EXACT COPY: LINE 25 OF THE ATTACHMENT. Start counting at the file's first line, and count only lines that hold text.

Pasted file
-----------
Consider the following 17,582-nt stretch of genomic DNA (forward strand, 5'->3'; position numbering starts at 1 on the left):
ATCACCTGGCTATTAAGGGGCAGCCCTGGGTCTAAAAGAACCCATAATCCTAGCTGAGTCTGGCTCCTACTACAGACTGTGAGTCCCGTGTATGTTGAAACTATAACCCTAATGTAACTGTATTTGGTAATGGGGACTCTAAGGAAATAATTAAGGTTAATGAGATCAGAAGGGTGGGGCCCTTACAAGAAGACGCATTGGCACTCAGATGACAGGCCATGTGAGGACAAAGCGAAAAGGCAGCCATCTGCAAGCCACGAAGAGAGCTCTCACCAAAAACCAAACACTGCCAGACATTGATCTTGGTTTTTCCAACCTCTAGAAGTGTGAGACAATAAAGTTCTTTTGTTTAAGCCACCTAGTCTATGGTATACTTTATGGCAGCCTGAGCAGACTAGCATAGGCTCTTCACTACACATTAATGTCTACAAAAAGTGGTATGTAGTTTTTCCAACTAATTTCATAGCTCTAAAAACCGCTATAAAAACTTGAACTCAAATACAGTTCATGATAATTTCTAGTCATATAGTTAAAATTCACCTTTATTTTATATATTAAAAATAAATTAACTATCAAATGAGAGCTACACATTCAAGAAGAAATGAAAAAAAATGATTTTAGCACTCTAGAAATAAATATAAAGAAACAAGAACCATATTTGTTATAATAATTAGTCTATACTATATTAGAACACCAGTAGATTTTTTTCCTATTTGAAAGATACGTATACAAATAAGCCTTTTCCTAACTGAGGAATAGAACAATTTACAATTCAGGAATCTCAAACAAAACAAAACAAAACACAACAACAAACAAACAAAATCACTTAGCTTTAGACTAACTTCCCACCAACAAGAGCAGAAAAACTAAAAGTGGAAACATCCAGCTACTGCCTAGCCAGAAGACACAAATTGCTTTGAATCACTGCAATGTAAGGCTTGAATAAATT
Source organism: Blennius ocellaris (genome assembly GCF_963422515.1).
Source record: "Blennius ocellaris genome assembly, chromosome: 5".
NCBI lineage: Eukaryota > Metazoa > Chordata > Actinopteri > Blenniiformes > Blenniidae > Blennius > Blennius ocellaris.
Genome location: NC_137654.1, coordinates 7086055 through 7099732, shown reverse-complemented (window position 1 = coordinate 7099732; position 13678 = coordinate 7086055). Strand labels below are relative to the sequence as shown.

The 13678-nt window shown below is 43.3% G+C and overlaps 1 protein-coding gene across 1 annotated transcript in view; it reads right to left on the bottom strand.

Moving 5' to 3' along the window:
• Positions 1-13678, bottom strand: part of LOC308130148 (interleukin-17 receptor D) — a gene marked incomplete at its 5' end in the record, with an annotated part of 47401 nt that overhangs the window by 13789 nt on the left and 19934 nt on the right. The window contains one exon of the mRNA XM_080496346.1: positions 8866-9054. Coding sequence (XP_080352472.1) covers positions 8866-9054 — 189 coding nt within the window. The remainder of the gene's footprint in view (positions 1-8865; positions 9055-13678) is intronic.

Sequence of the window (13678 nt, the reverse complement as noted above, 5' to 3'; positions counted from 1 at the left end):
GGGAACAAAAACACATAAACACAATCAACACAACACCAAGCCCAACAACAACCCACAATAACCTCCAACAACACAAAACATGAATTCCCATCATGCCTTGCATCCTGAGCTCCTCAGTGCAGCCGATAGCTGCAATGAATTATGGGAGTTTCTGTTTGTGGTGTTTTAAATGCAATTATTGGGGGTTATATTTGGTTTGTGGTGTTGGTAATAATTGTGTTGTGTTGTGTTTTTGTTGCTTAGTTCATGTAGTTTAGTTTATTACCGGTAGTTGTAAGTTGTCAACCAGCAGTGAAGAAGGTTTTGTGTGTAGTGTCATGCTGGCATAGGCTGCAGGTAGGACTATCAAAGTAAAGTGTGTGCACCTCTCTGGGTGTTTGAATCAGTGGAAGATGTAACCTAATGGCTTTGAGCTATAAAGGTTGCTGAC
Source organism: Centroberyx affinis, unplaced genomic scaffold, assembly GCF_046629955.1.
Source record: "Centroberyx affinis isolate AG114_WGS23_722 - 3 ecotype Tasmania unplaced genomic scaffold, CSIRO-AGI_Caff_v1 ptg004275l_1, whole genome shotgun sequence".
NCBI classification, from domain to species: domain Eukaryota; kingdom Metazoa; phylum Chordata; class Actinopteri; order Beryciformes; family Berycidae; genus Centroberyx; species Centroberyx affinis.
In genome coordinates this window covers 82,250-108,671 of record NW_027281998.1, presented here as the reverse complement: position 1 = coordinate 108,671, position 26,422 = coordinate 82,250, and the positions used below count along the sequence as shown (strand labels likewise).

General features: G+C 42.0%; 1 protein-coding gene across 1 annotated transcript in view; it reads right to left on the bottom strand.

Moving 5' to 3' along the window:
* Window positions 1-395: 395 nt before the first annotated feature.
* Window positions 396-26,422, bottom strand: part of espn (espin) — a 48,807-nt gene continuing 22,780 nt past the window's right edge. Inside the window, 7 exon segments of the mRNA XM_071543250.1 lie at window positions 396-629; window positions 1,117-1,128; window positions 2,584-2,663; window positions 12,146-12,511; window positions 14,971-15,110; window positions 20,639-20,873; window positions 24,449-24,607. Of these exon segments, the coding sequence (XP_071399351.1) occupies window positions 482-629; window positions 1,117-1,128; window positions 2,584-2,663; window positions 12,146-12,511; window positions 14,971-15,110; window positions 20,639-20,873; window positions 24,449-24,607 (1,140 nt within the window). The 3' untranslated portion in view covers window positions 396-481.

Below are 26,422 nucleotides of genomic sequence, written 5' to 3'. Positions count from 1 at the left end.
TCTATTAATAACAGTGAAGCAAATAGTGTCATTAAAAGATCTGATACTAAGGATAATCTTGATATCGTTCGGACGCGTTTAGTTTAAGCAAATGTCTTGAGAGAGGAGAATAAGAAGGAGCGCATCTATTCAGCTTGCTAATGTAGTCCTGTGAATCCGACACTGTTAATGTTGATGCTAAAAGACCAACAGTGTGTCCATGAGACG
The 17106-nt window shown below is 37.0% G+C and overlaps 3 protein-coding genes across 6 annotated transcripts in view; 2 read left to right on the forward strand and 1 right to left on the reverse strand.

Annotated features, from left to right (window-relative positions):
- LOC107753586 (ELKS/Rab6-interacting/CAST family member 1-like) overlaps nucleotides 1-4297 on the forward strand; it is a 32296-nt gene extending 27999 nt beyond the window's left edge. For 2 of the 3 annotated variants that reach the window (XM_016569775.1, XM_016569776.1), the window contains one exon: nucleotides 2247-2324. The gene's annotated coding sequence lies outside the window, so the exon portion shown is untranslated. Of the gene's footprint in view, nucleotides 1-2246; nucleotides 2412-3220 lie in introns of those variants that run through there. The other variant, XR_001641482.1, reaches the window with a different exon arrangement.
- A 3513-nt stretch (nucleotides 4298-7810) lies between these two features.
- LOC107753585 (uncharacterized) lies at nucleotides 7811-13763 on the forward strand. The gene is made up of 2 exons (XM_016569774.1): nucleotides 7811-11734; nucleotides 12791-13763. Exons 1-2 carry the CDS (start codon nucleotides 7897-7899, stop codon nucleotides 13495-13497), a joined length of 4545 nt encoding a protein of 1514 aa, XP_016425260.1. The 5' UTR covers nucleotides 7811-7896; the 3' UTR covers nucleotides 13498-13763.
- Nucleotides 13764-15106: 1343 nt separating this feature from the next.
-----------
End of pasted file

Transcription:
- A 3513-nt stretch (nucleotides 4298-7810) lies between these two features.